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Senses - Fields Unsown CD (album) cover




Crossover Prog

3.91 | 3 ratings

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Rock Progressivo Italiano Team
4 stars I first bought the debut Senses album back around 1996 on it's initial release, and `Fields Unsown' has held a special place in my heart for a long time now. I obtained this right near the beginning of my progressive rock collecting, and it stood out right away due to it's mix of acoustic guitar/piano driven accessible rock, country, singer/songwriter introspection and symphonic progressive. At the time, there were very few women fronting progressive rock bands, let alone acting as the main composers and creative force. Leading lady Joan Morbée sings and plays all the keyboards/piano and acoustic guitars on this album, the nearest and laziest comparison I could make for her voice would be Melissa Etheridge, with quite a raspy tone to it. Her gutsy personality drives the music, while the other founding member, Don Digiacopo, contributes some very sold bass playing. The band was fleshed out with session musicians, of particular note here is the work of lead electric guitarist Bruce Uchitel, who plays fiery and heavy lead guitar all over the album and really makes his mark.

Most of the pieces are essentially symphonic prog arrangements mainly driven by Joan's dazzling piano playing that moves seamlessly between reflective, thought-provoking and bombastic passages, with Bruce's heavy and extended electric guitar runs. Her synths are used very sparingly, and only to gently colour the backgrounds of the music.

`Under the Weight of the Rain' opens the album in a confident manner. Snappy synth orchestration and commanding piano passages come across like a race to a finish line, Joan's throaty delivery demanding your attention right away. The title track is primarily a heartfelt ballad, much of it just Joan singing over the top of her acoustic guitar, but the chorus is more up-tempo and forceful with some snarling electric guitar soloing. There's some lovely subtle bass soloing from Don over sedate strumming at the very end of the song, listen out for it! It would have been great if the band really stretched their progressive wings in this section and just played on, allowing the piece to drift to the heavens.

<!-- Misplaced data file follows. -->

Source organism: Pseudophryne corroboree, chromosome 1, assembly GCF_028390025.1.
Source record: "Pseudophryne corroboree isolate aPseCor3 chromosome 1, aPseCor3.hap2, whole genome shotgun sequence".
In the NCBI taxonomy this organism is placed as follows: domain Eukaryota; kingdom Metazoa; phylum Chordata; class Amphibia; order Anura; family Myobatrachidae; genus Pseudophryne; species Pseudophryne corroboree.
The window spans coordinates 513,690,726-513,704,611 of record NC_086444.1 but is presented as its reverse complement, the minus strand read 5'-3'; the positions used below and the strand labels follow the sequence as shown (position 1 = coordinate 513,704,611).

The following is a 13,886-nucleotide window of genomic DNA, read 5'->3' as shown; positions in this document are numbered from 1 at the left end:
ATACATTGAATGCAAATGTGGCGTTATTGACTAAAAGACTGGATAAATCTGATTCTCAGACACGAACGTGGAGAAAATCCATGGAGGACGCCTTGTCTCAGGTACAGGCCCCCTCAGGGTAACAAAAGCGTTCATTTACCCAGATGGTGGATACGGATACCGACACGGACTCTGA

The three part `In Light of the Moon/Reflection/High Tide' is the crown jewel of the album. An epic that achieves a perfect balance of light and dark, a wide variety of feelings and conflicting emotions. Positive piano/synth/bass instrumental sections suddenly turn mysterious and ominous, gradually building in urgency and grandiosity. There's some nice chunky bass from Don here, before `Reflection' is Joan's moment to shine, a dazzling and effortless piano solo that will warm your heart. Bruce's harder grinding guitar takes over for the final section alongside some dark synth passages, and the lyrics in the end vocal section perfectly convey that light and shade. I love the sentiment in Joan's words - `I'm so tired, trying to fight the waves, but tomorrow's another day.'

The second and fourth tracks are more in the singer/songwriter mold, almost adopting a `protest song' feel. Although both the tracks sounds quite upbeat, you can tell they're very personal words that Joan is singing. Her tough voice really works well here, sounding like a call to arms, both confident and unsure in equal measures. I really like her confused optimism in `Take A Stand' with the line `I try to understand why it is that people treat me this way, I've never had anything bad to say...'. I can certainly relate to this sentiment, and that line has kept in my mind all these years. Bruce really tears through the whole track with some wailing lead electric guitar soloing, just relentless! `Free' is a quick and sprightly country rocker with some bluesy slide-guitar style playing, while Joan sounds so cutting and yet joyous in her performance, letting go and taking control! Two great little breathers in amongst the grander pieces on the album.

The album wraps on a fiery climax with heavy punchy rocker `Burn The Candle Down', with a tense opening build, a chest-beating catchy chorus and a scorching lyric abut dragging a relationship to it's bitter final end.

Over the fifteen-plus years that I've had this album, apart from the already great playing and distinctive vocals, the lyrics have always meant a lot to me. Recurring words of optimism, bringing people together, searching for light, finding direction, not conforming, being proud of your beliefs...these are themes we can all relate to, and I feel that those who enjoy Christian themes in their music will find much of this music inspiring and spiritually enriching, even if it doesn't specifically aim to be a religious album. I also am unsure if this is what Joan aimed for all along. But I still find once in a while that a line from this album while pop into my head, and I'll briefly think about what it means to me and how it relates to my life at this point.

Fans of bands like Mostly Autumn might really enjoy this one, as it's frequently acoustic based with big electrical guitar solos and synths over the top like that band. But the ideal listener would be the anyone who appreciates fine songwriting, a charismatic vocalist, grounded lyrics and musicians playing with restraint yet still wanting to offer a bit more than being totally straightforward and commercial. Joan and her musical partners should be very proud of the results here, and I still hold out hope get some sort of follow-up to it at some point in the future.

Four stars.

Aussie-Byrd-Brother | 4/5 |


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